China passes its first Anti-Terrorism law

Pierluigi Paganini December 29, 2015

China passed it first controversial Anti-Terrorism law that requires technology firms to help decrypt information and much more.

China Passes its first Anti-Terrorism law that will have a serious impact on all those companies that want to operate in the country.

The Anti-Terrorism law establishes that Operators of telecommunications and Internet services operating in China have to “offer technological assistance and cooperation with security departments to help prevent and investigate terrorist activities,” meanwhile financial organizations should immediately freeze relevant deposits and accounts belonging to suspects of terrorism.

Chinese controversial new anti-terrorism law requires tech companies to help the law enforcement and intelligence agencies to decrypt information or hand over encryption keys to officials when the Government needs to spy on suspects.

This implies that the Chinese government is requesting companies to provide encryption keys for the services they are offering, but the law wouldn’t require technology firms to install a “backdoor” in their products. A draft of the Anti-Terrorism law previously disclosed called for mandatory backdoor in the product and services of companies operating in China.

Anti-Terrorism law china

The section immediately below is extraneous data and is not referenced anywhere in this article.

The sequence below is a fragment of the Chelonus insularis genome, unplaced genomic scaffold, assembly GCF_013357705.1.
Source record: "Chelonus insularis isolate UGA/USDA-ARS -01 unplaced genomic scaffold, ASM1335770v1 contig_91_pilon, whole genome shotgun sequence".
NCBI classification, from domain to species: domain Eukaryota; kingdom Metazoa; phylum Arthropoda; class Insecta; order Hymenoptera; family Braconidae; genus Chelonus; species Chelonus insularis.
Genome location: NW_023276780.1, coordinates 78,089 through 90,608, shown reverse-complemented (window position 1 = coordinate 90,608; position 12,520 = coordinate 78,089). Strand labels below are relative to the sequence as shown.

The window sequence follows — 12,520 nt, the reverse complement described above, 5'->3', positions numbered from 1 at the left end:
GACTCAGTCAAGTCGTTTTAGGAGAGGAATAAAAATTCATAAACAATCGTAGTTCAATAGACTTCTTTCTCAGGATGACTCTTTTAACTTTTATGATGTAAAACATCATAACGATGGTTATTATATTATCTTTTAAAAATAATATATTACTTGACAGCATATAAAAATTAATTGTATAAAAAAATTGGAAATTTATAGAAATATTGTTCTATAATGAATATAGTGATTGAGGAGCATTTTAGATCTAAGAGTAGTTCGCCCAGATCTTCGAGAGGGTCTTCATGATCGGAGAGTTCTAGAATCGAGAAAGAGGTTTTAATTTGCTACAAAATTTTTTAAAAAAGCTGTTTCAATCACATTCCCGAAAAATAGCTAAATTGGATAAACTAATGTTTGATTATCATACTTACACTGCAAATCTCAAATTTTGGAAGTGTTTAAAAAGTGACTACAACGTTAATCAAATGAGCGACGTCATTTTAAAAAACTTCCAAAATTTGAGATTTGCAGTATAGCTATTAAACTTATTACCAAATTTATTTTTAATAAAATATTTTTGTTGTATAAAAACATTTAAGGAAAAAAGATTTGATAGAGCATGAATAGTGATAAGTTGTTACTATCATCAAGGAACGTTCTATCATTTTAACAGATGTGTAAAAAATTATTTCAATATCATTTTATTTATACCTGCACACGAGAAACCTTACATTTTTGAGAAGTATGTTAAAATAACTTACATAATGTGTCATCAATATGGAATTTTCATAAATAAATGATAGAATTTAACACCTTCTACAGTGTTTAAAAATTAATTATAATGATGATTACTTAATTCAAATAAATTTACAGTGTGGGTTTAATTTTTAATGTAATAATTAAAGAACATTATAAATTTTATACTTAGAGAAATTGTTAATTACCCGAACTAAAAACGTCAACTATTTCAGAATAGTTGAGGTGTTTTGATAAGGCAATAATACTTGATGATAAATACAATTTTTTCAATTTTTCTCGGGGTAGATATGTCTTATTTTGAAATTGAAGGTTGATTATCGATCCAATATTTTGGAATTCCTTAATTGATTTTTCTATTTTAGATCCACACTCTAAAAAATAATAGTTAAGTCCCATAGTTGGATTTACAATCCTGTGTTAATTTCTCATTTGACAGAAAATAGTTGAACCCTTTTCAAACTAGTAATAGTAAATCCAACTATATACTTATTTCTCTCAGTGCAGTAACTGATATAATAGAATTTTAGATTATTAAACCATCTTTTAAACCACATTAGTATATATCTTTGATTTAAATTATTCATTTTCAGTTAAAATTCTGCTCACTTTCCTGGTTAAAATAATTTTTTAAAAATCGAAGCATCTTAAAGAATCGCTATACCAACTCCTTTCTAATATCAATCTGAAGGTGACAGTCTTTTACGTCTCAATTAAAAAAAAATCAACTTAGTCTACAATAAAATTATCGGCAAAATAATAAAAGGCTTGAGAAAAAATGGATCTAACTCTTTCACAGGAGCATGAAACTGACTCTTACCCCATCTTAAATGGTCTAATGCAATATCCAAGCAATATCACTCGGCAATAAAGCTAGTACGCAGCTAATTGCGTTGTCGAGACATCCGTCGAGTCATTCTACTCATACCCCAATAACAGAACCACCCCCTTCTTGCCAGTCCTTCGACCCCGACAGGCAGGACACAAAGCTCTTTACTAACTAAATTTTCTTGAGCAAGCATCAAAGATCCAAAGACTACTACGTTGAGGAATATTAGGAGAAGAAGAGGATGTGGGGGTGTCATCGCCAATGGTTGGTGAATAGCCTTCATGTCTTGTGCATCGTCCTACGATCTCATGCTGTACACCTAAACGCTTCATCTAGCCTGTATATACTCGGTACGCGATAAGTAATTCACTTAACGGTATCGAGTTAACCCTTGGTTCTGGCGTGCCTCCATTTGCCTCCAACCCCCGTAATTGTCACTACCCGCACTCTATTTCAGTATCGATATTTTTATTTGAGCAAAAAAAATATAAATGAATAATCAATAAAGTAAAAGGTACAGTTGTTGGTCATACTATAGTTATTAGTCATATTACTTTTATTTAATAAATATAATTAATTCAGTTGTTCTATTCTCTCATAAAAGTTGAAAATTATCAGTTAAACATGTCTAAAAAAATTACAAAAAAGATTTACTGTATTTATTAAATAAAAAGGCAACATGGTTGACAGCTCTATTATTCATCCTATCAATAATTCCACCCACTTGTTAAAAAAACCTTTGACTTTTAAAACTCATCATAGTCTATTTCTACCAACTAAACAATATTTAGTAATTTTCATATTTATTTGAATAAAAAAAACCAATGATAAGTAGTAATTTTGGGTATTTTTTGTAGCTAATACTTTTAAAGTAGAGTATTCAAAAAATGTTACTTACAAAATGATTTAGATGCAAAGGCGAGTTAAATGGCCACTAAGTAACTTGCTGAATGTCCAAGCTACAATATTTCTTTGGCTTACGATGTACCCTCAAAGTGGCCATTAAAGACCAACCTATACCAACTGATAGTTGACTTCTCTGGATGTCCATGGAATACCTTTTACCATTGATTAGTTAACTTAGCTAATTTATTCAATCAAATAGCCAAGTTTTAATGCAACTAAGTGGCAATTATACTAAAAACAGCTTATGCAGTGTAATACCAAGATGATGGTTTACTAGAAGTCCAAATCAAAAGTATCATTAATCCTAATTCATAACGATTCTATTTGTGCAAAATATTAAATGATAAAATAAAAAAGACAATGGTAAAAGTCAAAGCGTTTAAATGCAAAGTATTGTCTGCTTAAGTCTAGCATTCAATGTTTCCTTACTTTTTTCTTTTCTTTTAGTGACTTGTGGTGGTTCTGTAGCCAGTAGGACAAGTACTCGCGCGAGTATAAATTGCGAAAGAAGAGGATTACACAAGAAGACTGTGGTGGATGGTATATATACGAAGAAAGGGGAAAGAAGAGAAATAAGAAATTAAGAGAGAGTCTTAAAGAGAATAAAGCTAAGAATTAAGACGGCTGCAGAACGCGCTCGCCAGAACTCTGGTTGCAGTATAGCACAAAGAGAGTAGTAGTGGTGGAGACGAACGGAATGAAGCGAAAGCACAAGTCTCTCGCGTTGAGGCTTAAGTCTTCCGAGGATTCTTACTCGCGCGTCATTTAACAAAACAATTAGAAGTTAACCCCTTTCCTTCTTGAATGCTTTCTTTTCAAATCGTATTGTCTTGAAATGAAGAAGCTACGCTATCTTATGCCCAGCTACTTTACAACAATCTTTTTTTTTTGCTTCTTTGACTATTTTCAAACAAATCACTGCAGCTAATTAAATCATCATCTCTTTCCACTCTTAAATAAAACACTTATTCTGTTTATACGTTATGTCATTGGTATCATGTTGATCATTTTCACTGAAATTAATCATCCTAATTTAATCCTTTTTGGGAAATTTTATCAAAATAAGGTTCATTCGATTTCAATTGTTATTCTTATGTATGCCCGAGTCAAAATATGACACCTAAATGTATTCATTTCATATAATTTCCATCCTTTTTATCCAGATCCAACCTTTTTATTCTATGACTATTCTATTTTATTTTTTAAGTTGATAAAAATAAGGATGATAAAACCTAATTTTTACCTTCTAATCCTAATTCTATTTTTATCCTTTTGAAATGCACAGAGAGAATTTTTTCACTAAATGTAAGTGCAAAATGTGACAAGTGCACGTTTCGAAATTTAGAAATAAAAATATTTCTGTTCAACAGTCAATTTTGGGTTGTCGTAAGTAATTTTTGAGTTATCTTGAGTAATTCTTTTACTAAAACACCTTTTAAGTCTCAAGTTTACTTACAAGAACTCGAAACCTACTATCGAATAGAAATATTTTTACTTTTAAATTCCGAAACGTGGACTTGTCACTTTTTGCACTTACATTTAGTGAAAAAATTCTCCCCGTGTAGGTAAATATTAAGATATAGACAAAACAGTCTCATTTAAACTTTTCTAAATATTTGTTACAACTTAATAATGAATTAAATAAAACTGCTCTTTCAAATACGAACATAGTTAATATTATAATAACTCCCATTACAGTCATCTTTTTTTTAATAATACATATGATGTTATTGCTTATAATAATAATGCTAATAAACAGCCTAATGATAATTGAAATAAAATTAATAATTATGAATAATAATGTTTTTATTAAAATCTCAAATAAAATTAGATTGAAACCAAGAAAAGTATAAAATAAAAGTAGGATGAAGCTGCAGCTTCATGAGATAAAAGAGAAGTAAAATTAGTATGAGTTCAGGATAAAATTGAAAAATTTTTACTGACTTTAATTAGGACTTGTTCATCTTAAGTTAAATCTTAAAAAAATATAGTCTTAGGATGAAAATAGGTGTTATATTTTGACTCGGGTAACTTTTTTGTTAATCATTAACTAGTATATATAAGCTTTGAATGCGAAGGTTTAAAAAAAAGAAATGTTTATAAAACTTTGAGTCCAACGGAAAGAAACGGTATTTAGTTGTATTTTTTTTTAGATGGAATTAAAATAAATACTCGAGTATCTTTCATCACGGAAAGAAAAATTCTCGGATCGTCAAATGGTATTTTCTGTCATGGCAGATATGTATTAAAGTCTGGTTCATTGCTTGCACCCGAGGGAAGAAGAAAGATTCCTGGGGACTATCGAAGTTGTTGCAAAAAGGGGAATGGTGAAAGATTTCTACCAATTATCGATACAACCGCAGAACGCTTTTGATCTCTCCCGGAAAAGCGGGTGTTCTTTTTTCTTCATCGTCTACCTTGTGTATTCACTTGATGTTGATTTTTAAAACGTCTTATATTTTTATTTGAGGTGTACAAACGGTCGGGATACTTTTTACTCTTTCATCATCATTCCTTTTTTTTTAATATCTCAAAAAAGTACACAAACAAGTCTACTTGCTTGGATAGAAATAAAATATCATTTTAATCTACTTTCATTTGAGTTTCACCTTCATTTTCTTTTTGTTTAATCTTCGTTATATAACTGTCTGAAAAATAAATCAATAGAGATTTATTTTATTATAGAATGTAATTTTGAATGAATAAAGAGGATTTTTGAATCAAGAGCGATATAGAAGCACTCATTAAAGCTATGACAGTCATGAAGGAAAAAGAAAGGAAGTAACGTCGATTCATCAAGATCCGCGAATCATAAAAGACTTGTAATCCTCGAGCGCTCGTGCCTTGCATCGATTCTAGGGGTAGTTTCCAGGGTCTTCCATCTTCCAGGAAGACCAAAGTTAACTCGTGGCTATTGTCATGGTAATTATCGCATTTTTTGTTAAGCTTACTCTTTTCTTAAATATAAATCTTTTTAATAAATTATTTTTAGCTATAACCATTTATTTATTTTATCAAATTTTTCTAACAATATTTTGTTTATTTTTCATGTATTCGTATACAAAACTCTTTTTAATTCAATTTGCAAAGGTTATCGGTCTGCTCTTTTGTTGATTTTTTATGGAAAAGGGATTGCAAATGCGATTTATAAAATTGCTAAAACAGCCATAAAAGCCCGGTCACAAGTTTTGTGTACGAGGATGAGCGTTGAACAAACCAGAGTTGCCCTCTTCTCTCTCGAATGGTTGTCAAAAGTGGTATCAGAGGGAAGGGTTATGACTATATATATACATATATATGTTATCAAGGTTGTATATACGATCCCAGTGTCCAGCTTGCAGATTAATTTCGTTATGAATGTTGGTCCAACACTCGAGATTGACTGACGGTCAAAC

Chinese authorities defend the Anti-Terrorism law by saying that the Government og Beijing is simply doing what other Western nations already do to fight terror.

“This rule accords with the actual work need of fighting terrorism and is basically the same as what other major countries in the world do,” Li Shouwei, deputy head of the Chinese parliament’s criminal law division, told Reuters.

“Providers of telecommunications, Internet, finance, accommodation and passenger transport services should also check the identity of clients,” the law also states, effectively killing off online anonymity.

Someone compared the new Chinese Anti-Terrorism law to the US CALEA (Communications Assistance for Law Enforcement Act), which also requests ISPs to support the US authorities in investigating on suspects.

The Anti-Terrorism law also limits the liberties of media to “disseminate information on forged terrorist incidents, report on or disseminate details of terrorist activities that might lead to imitation, nor publish scenes of cruelty or inhumanity about terrorist activities.”

The Chinese Government is committing itself in respecting human rights.

Anyway, the most worrying aspect of the law is that it allows agents of the People’s Liberation Army to persecute terror suspects also overseas … what does it really imply?

Pierluigi Paganini

(Security Affairs – Anti-Terrorism law, China)

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